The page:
Adapting our Outdoor Spaces To Address Loneliness - Mental Health Awareness Week

Mental Health Awareness Week runs from 9-15 May, and the theme for this year’s event is ‘Together We Can Tackle Loneliness' - raising awareness of the impact of loneliness on our mental health and the practical steps we can take to address it.

Music has always been a powerful way to bring people together, and Percussion Play has a vision to create inclusive musical oases in towns and cities worldwide to encourage us to connect.

Public spaces - being a place of free and open access - are traditionally linked to social, cultural, or economic exchanges, and are once again gaining increasing importance as a component of everyday quality of life, especially in urban areas. Loneliness and disconnection are on the rise, exacerbated by social distancing and the disruption of daily routines, and those disconnections manifest themselves in other health issues for individuals, including depression. Many see loneliness as one of the most significant health concerns we face this century, and the importance of social connection and relationships has been brought into sharp relief by the Covid-19 pandemic.

Growing public attention to loneliness in our communities has been accompanied by designers and landscape architects beginning to challenge traditional modes of play and playground design and extend the role of open play spaces to include a range of different social agendas, including combating loneliness in all ages. The provision and use of these public open spaces (including privately owned spaces with areas for public use, such as shopping malls and public libraries) can have an essential role in promoting social cohesion, intergenerational connections, and opportunities for shared creativity.

Historically, we have divided our communities and activities by ethnicity, language, age, and ability. Still, the potential for the hybridization of play spaces, where the spatial boundaries between adults and children’s activities merge, can result in innovative and uplifting settings that encourage connections and help secure a community's future prosperity. A straightforward way to make this happen is by introducing outdoor musical instruments. Making music brings people together like nothing else. Offering quality musical opportunities - on real instruments – for spontaneous music-making provides an engaging experience where nobody is excluded from the fun, whether their ability, mobility, or age.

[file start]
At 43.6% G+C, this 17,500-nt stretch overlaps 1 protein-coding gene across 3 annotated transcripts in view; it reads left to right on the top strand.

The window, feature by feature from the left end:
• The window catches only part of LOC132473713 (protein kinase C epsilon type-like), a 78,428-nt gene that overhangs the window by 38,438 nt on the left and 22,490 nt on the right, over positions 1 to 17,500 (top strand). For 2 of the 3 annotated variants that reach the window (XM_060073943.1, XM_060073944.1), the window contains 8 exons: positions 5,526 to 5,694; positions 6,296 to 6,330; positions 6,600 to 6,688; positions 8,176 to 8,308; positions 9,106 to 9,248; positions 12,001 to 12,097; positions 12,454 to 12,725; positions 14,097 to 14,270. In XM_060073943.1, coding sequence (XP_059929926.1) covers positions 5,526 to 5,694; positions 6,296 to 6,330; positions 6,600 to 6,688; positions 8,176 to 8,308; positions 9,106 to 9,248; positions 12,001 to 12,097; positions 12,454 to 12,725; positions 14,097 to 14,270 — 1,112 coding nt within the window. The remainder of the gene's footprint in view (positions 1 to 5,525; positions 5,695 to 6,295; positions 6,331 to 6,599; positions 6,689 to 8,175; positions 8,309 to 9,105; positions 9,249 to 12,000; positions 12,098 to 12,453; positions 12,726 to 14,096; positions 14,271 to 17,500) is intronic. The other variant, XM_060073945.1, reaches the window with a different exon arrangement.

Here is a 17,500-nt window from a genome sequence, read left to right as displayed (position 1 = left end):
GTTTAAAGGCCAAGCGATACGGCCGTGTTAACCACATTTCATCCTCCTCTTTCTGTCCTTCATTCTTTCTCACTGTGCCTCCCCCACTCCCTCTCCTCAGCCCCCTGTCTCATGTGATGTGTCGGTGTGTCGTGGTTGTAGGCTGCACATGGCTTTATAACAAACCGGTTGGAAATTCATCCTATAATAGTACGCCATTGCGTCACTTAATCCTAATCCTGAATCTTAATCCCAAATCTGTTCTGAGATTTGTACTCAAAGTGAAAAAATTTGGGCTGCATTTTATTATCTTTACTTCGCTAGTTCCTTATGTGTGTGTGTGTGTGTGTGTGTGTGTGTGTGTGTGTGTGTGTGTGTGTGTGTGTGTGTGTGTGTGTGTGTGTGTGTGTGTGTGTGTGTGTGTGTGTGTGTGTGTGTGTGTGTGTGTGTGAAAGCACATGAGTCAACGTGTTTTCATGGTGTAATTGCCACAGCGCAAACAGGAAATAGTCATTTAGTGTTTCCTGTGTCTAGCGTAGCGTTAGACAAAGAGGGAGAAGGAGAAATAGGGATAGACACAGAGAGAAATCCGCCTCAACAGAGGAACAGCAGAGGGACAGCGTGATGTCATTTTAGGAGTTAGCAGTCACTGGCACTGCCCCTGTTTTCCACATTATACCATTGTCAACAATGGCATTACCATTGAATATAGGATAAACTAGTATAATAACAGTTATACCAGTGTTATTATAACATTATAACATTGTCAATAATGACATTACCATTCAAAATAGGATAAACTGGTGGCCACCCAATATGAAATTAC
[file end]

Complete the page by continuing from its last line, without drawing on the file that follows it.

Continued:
The notion of intergenerational activity and play has increasingly drawn attention over recent years, and a growing body of scholarly literature has begun to point more and more toward the premise that when adults and, in particular, seniors become involved in cross-generational learning activities with children and adolescents, huge benefits are accrued by both parties. Adding intergenerational play elements such as outdoor musical instruments to public spaces encourages connectivity, and due to its universal appeal, playing music can successfully bridge intergenerational gaps. The combined effects of musical play and intergenerational social participation have proven to be incontrovertibly beneficial for the improvement and maintenance of both the physical and mental health of seniors. Given the opportunity to participate, regardless of physical or psychological impairments, intergenerational musical play in public spaces can serve as a productive, meaningful, and financially accessible activity for them.

Music can bring a diverse group of people together in the community because it transcends language limitations - instead providing its language of rhythm and melody to enable its players and users to communicate with each other non-verbally. Providing opportunities for community members to be around each other promotes familiarity and the formation of healthy relationships and helps to engender a sense of belonging for those who participate. It is apparent then that music can help us develop a more cohesive society if access to it is provided and engagement promoted.

This growing body of emerging research is starting to relate music-making with place-making, specifically with creating an authentic community and breaking down stereotypes while simultaneously working to improve participants' cognitive function, emotional capacity, and physical well-being. Just as public music spaces bring people together and create a sense of civic vitality for communities, it’s also restorative for the individual. While the pandemic has created enormous challenges, it has also potentially brought about positive change. The isolation it provoked was a good reminder of how much we need others — and places in which to be together — even in less trying times. Community wellbeing in the future depends on our taking a more joined-up harmonious approach to the use of public space, and perhaps a little more music in the public realm could be the stimuli for positive community relations and a little less loneliness.

For further reading see our White Papers:

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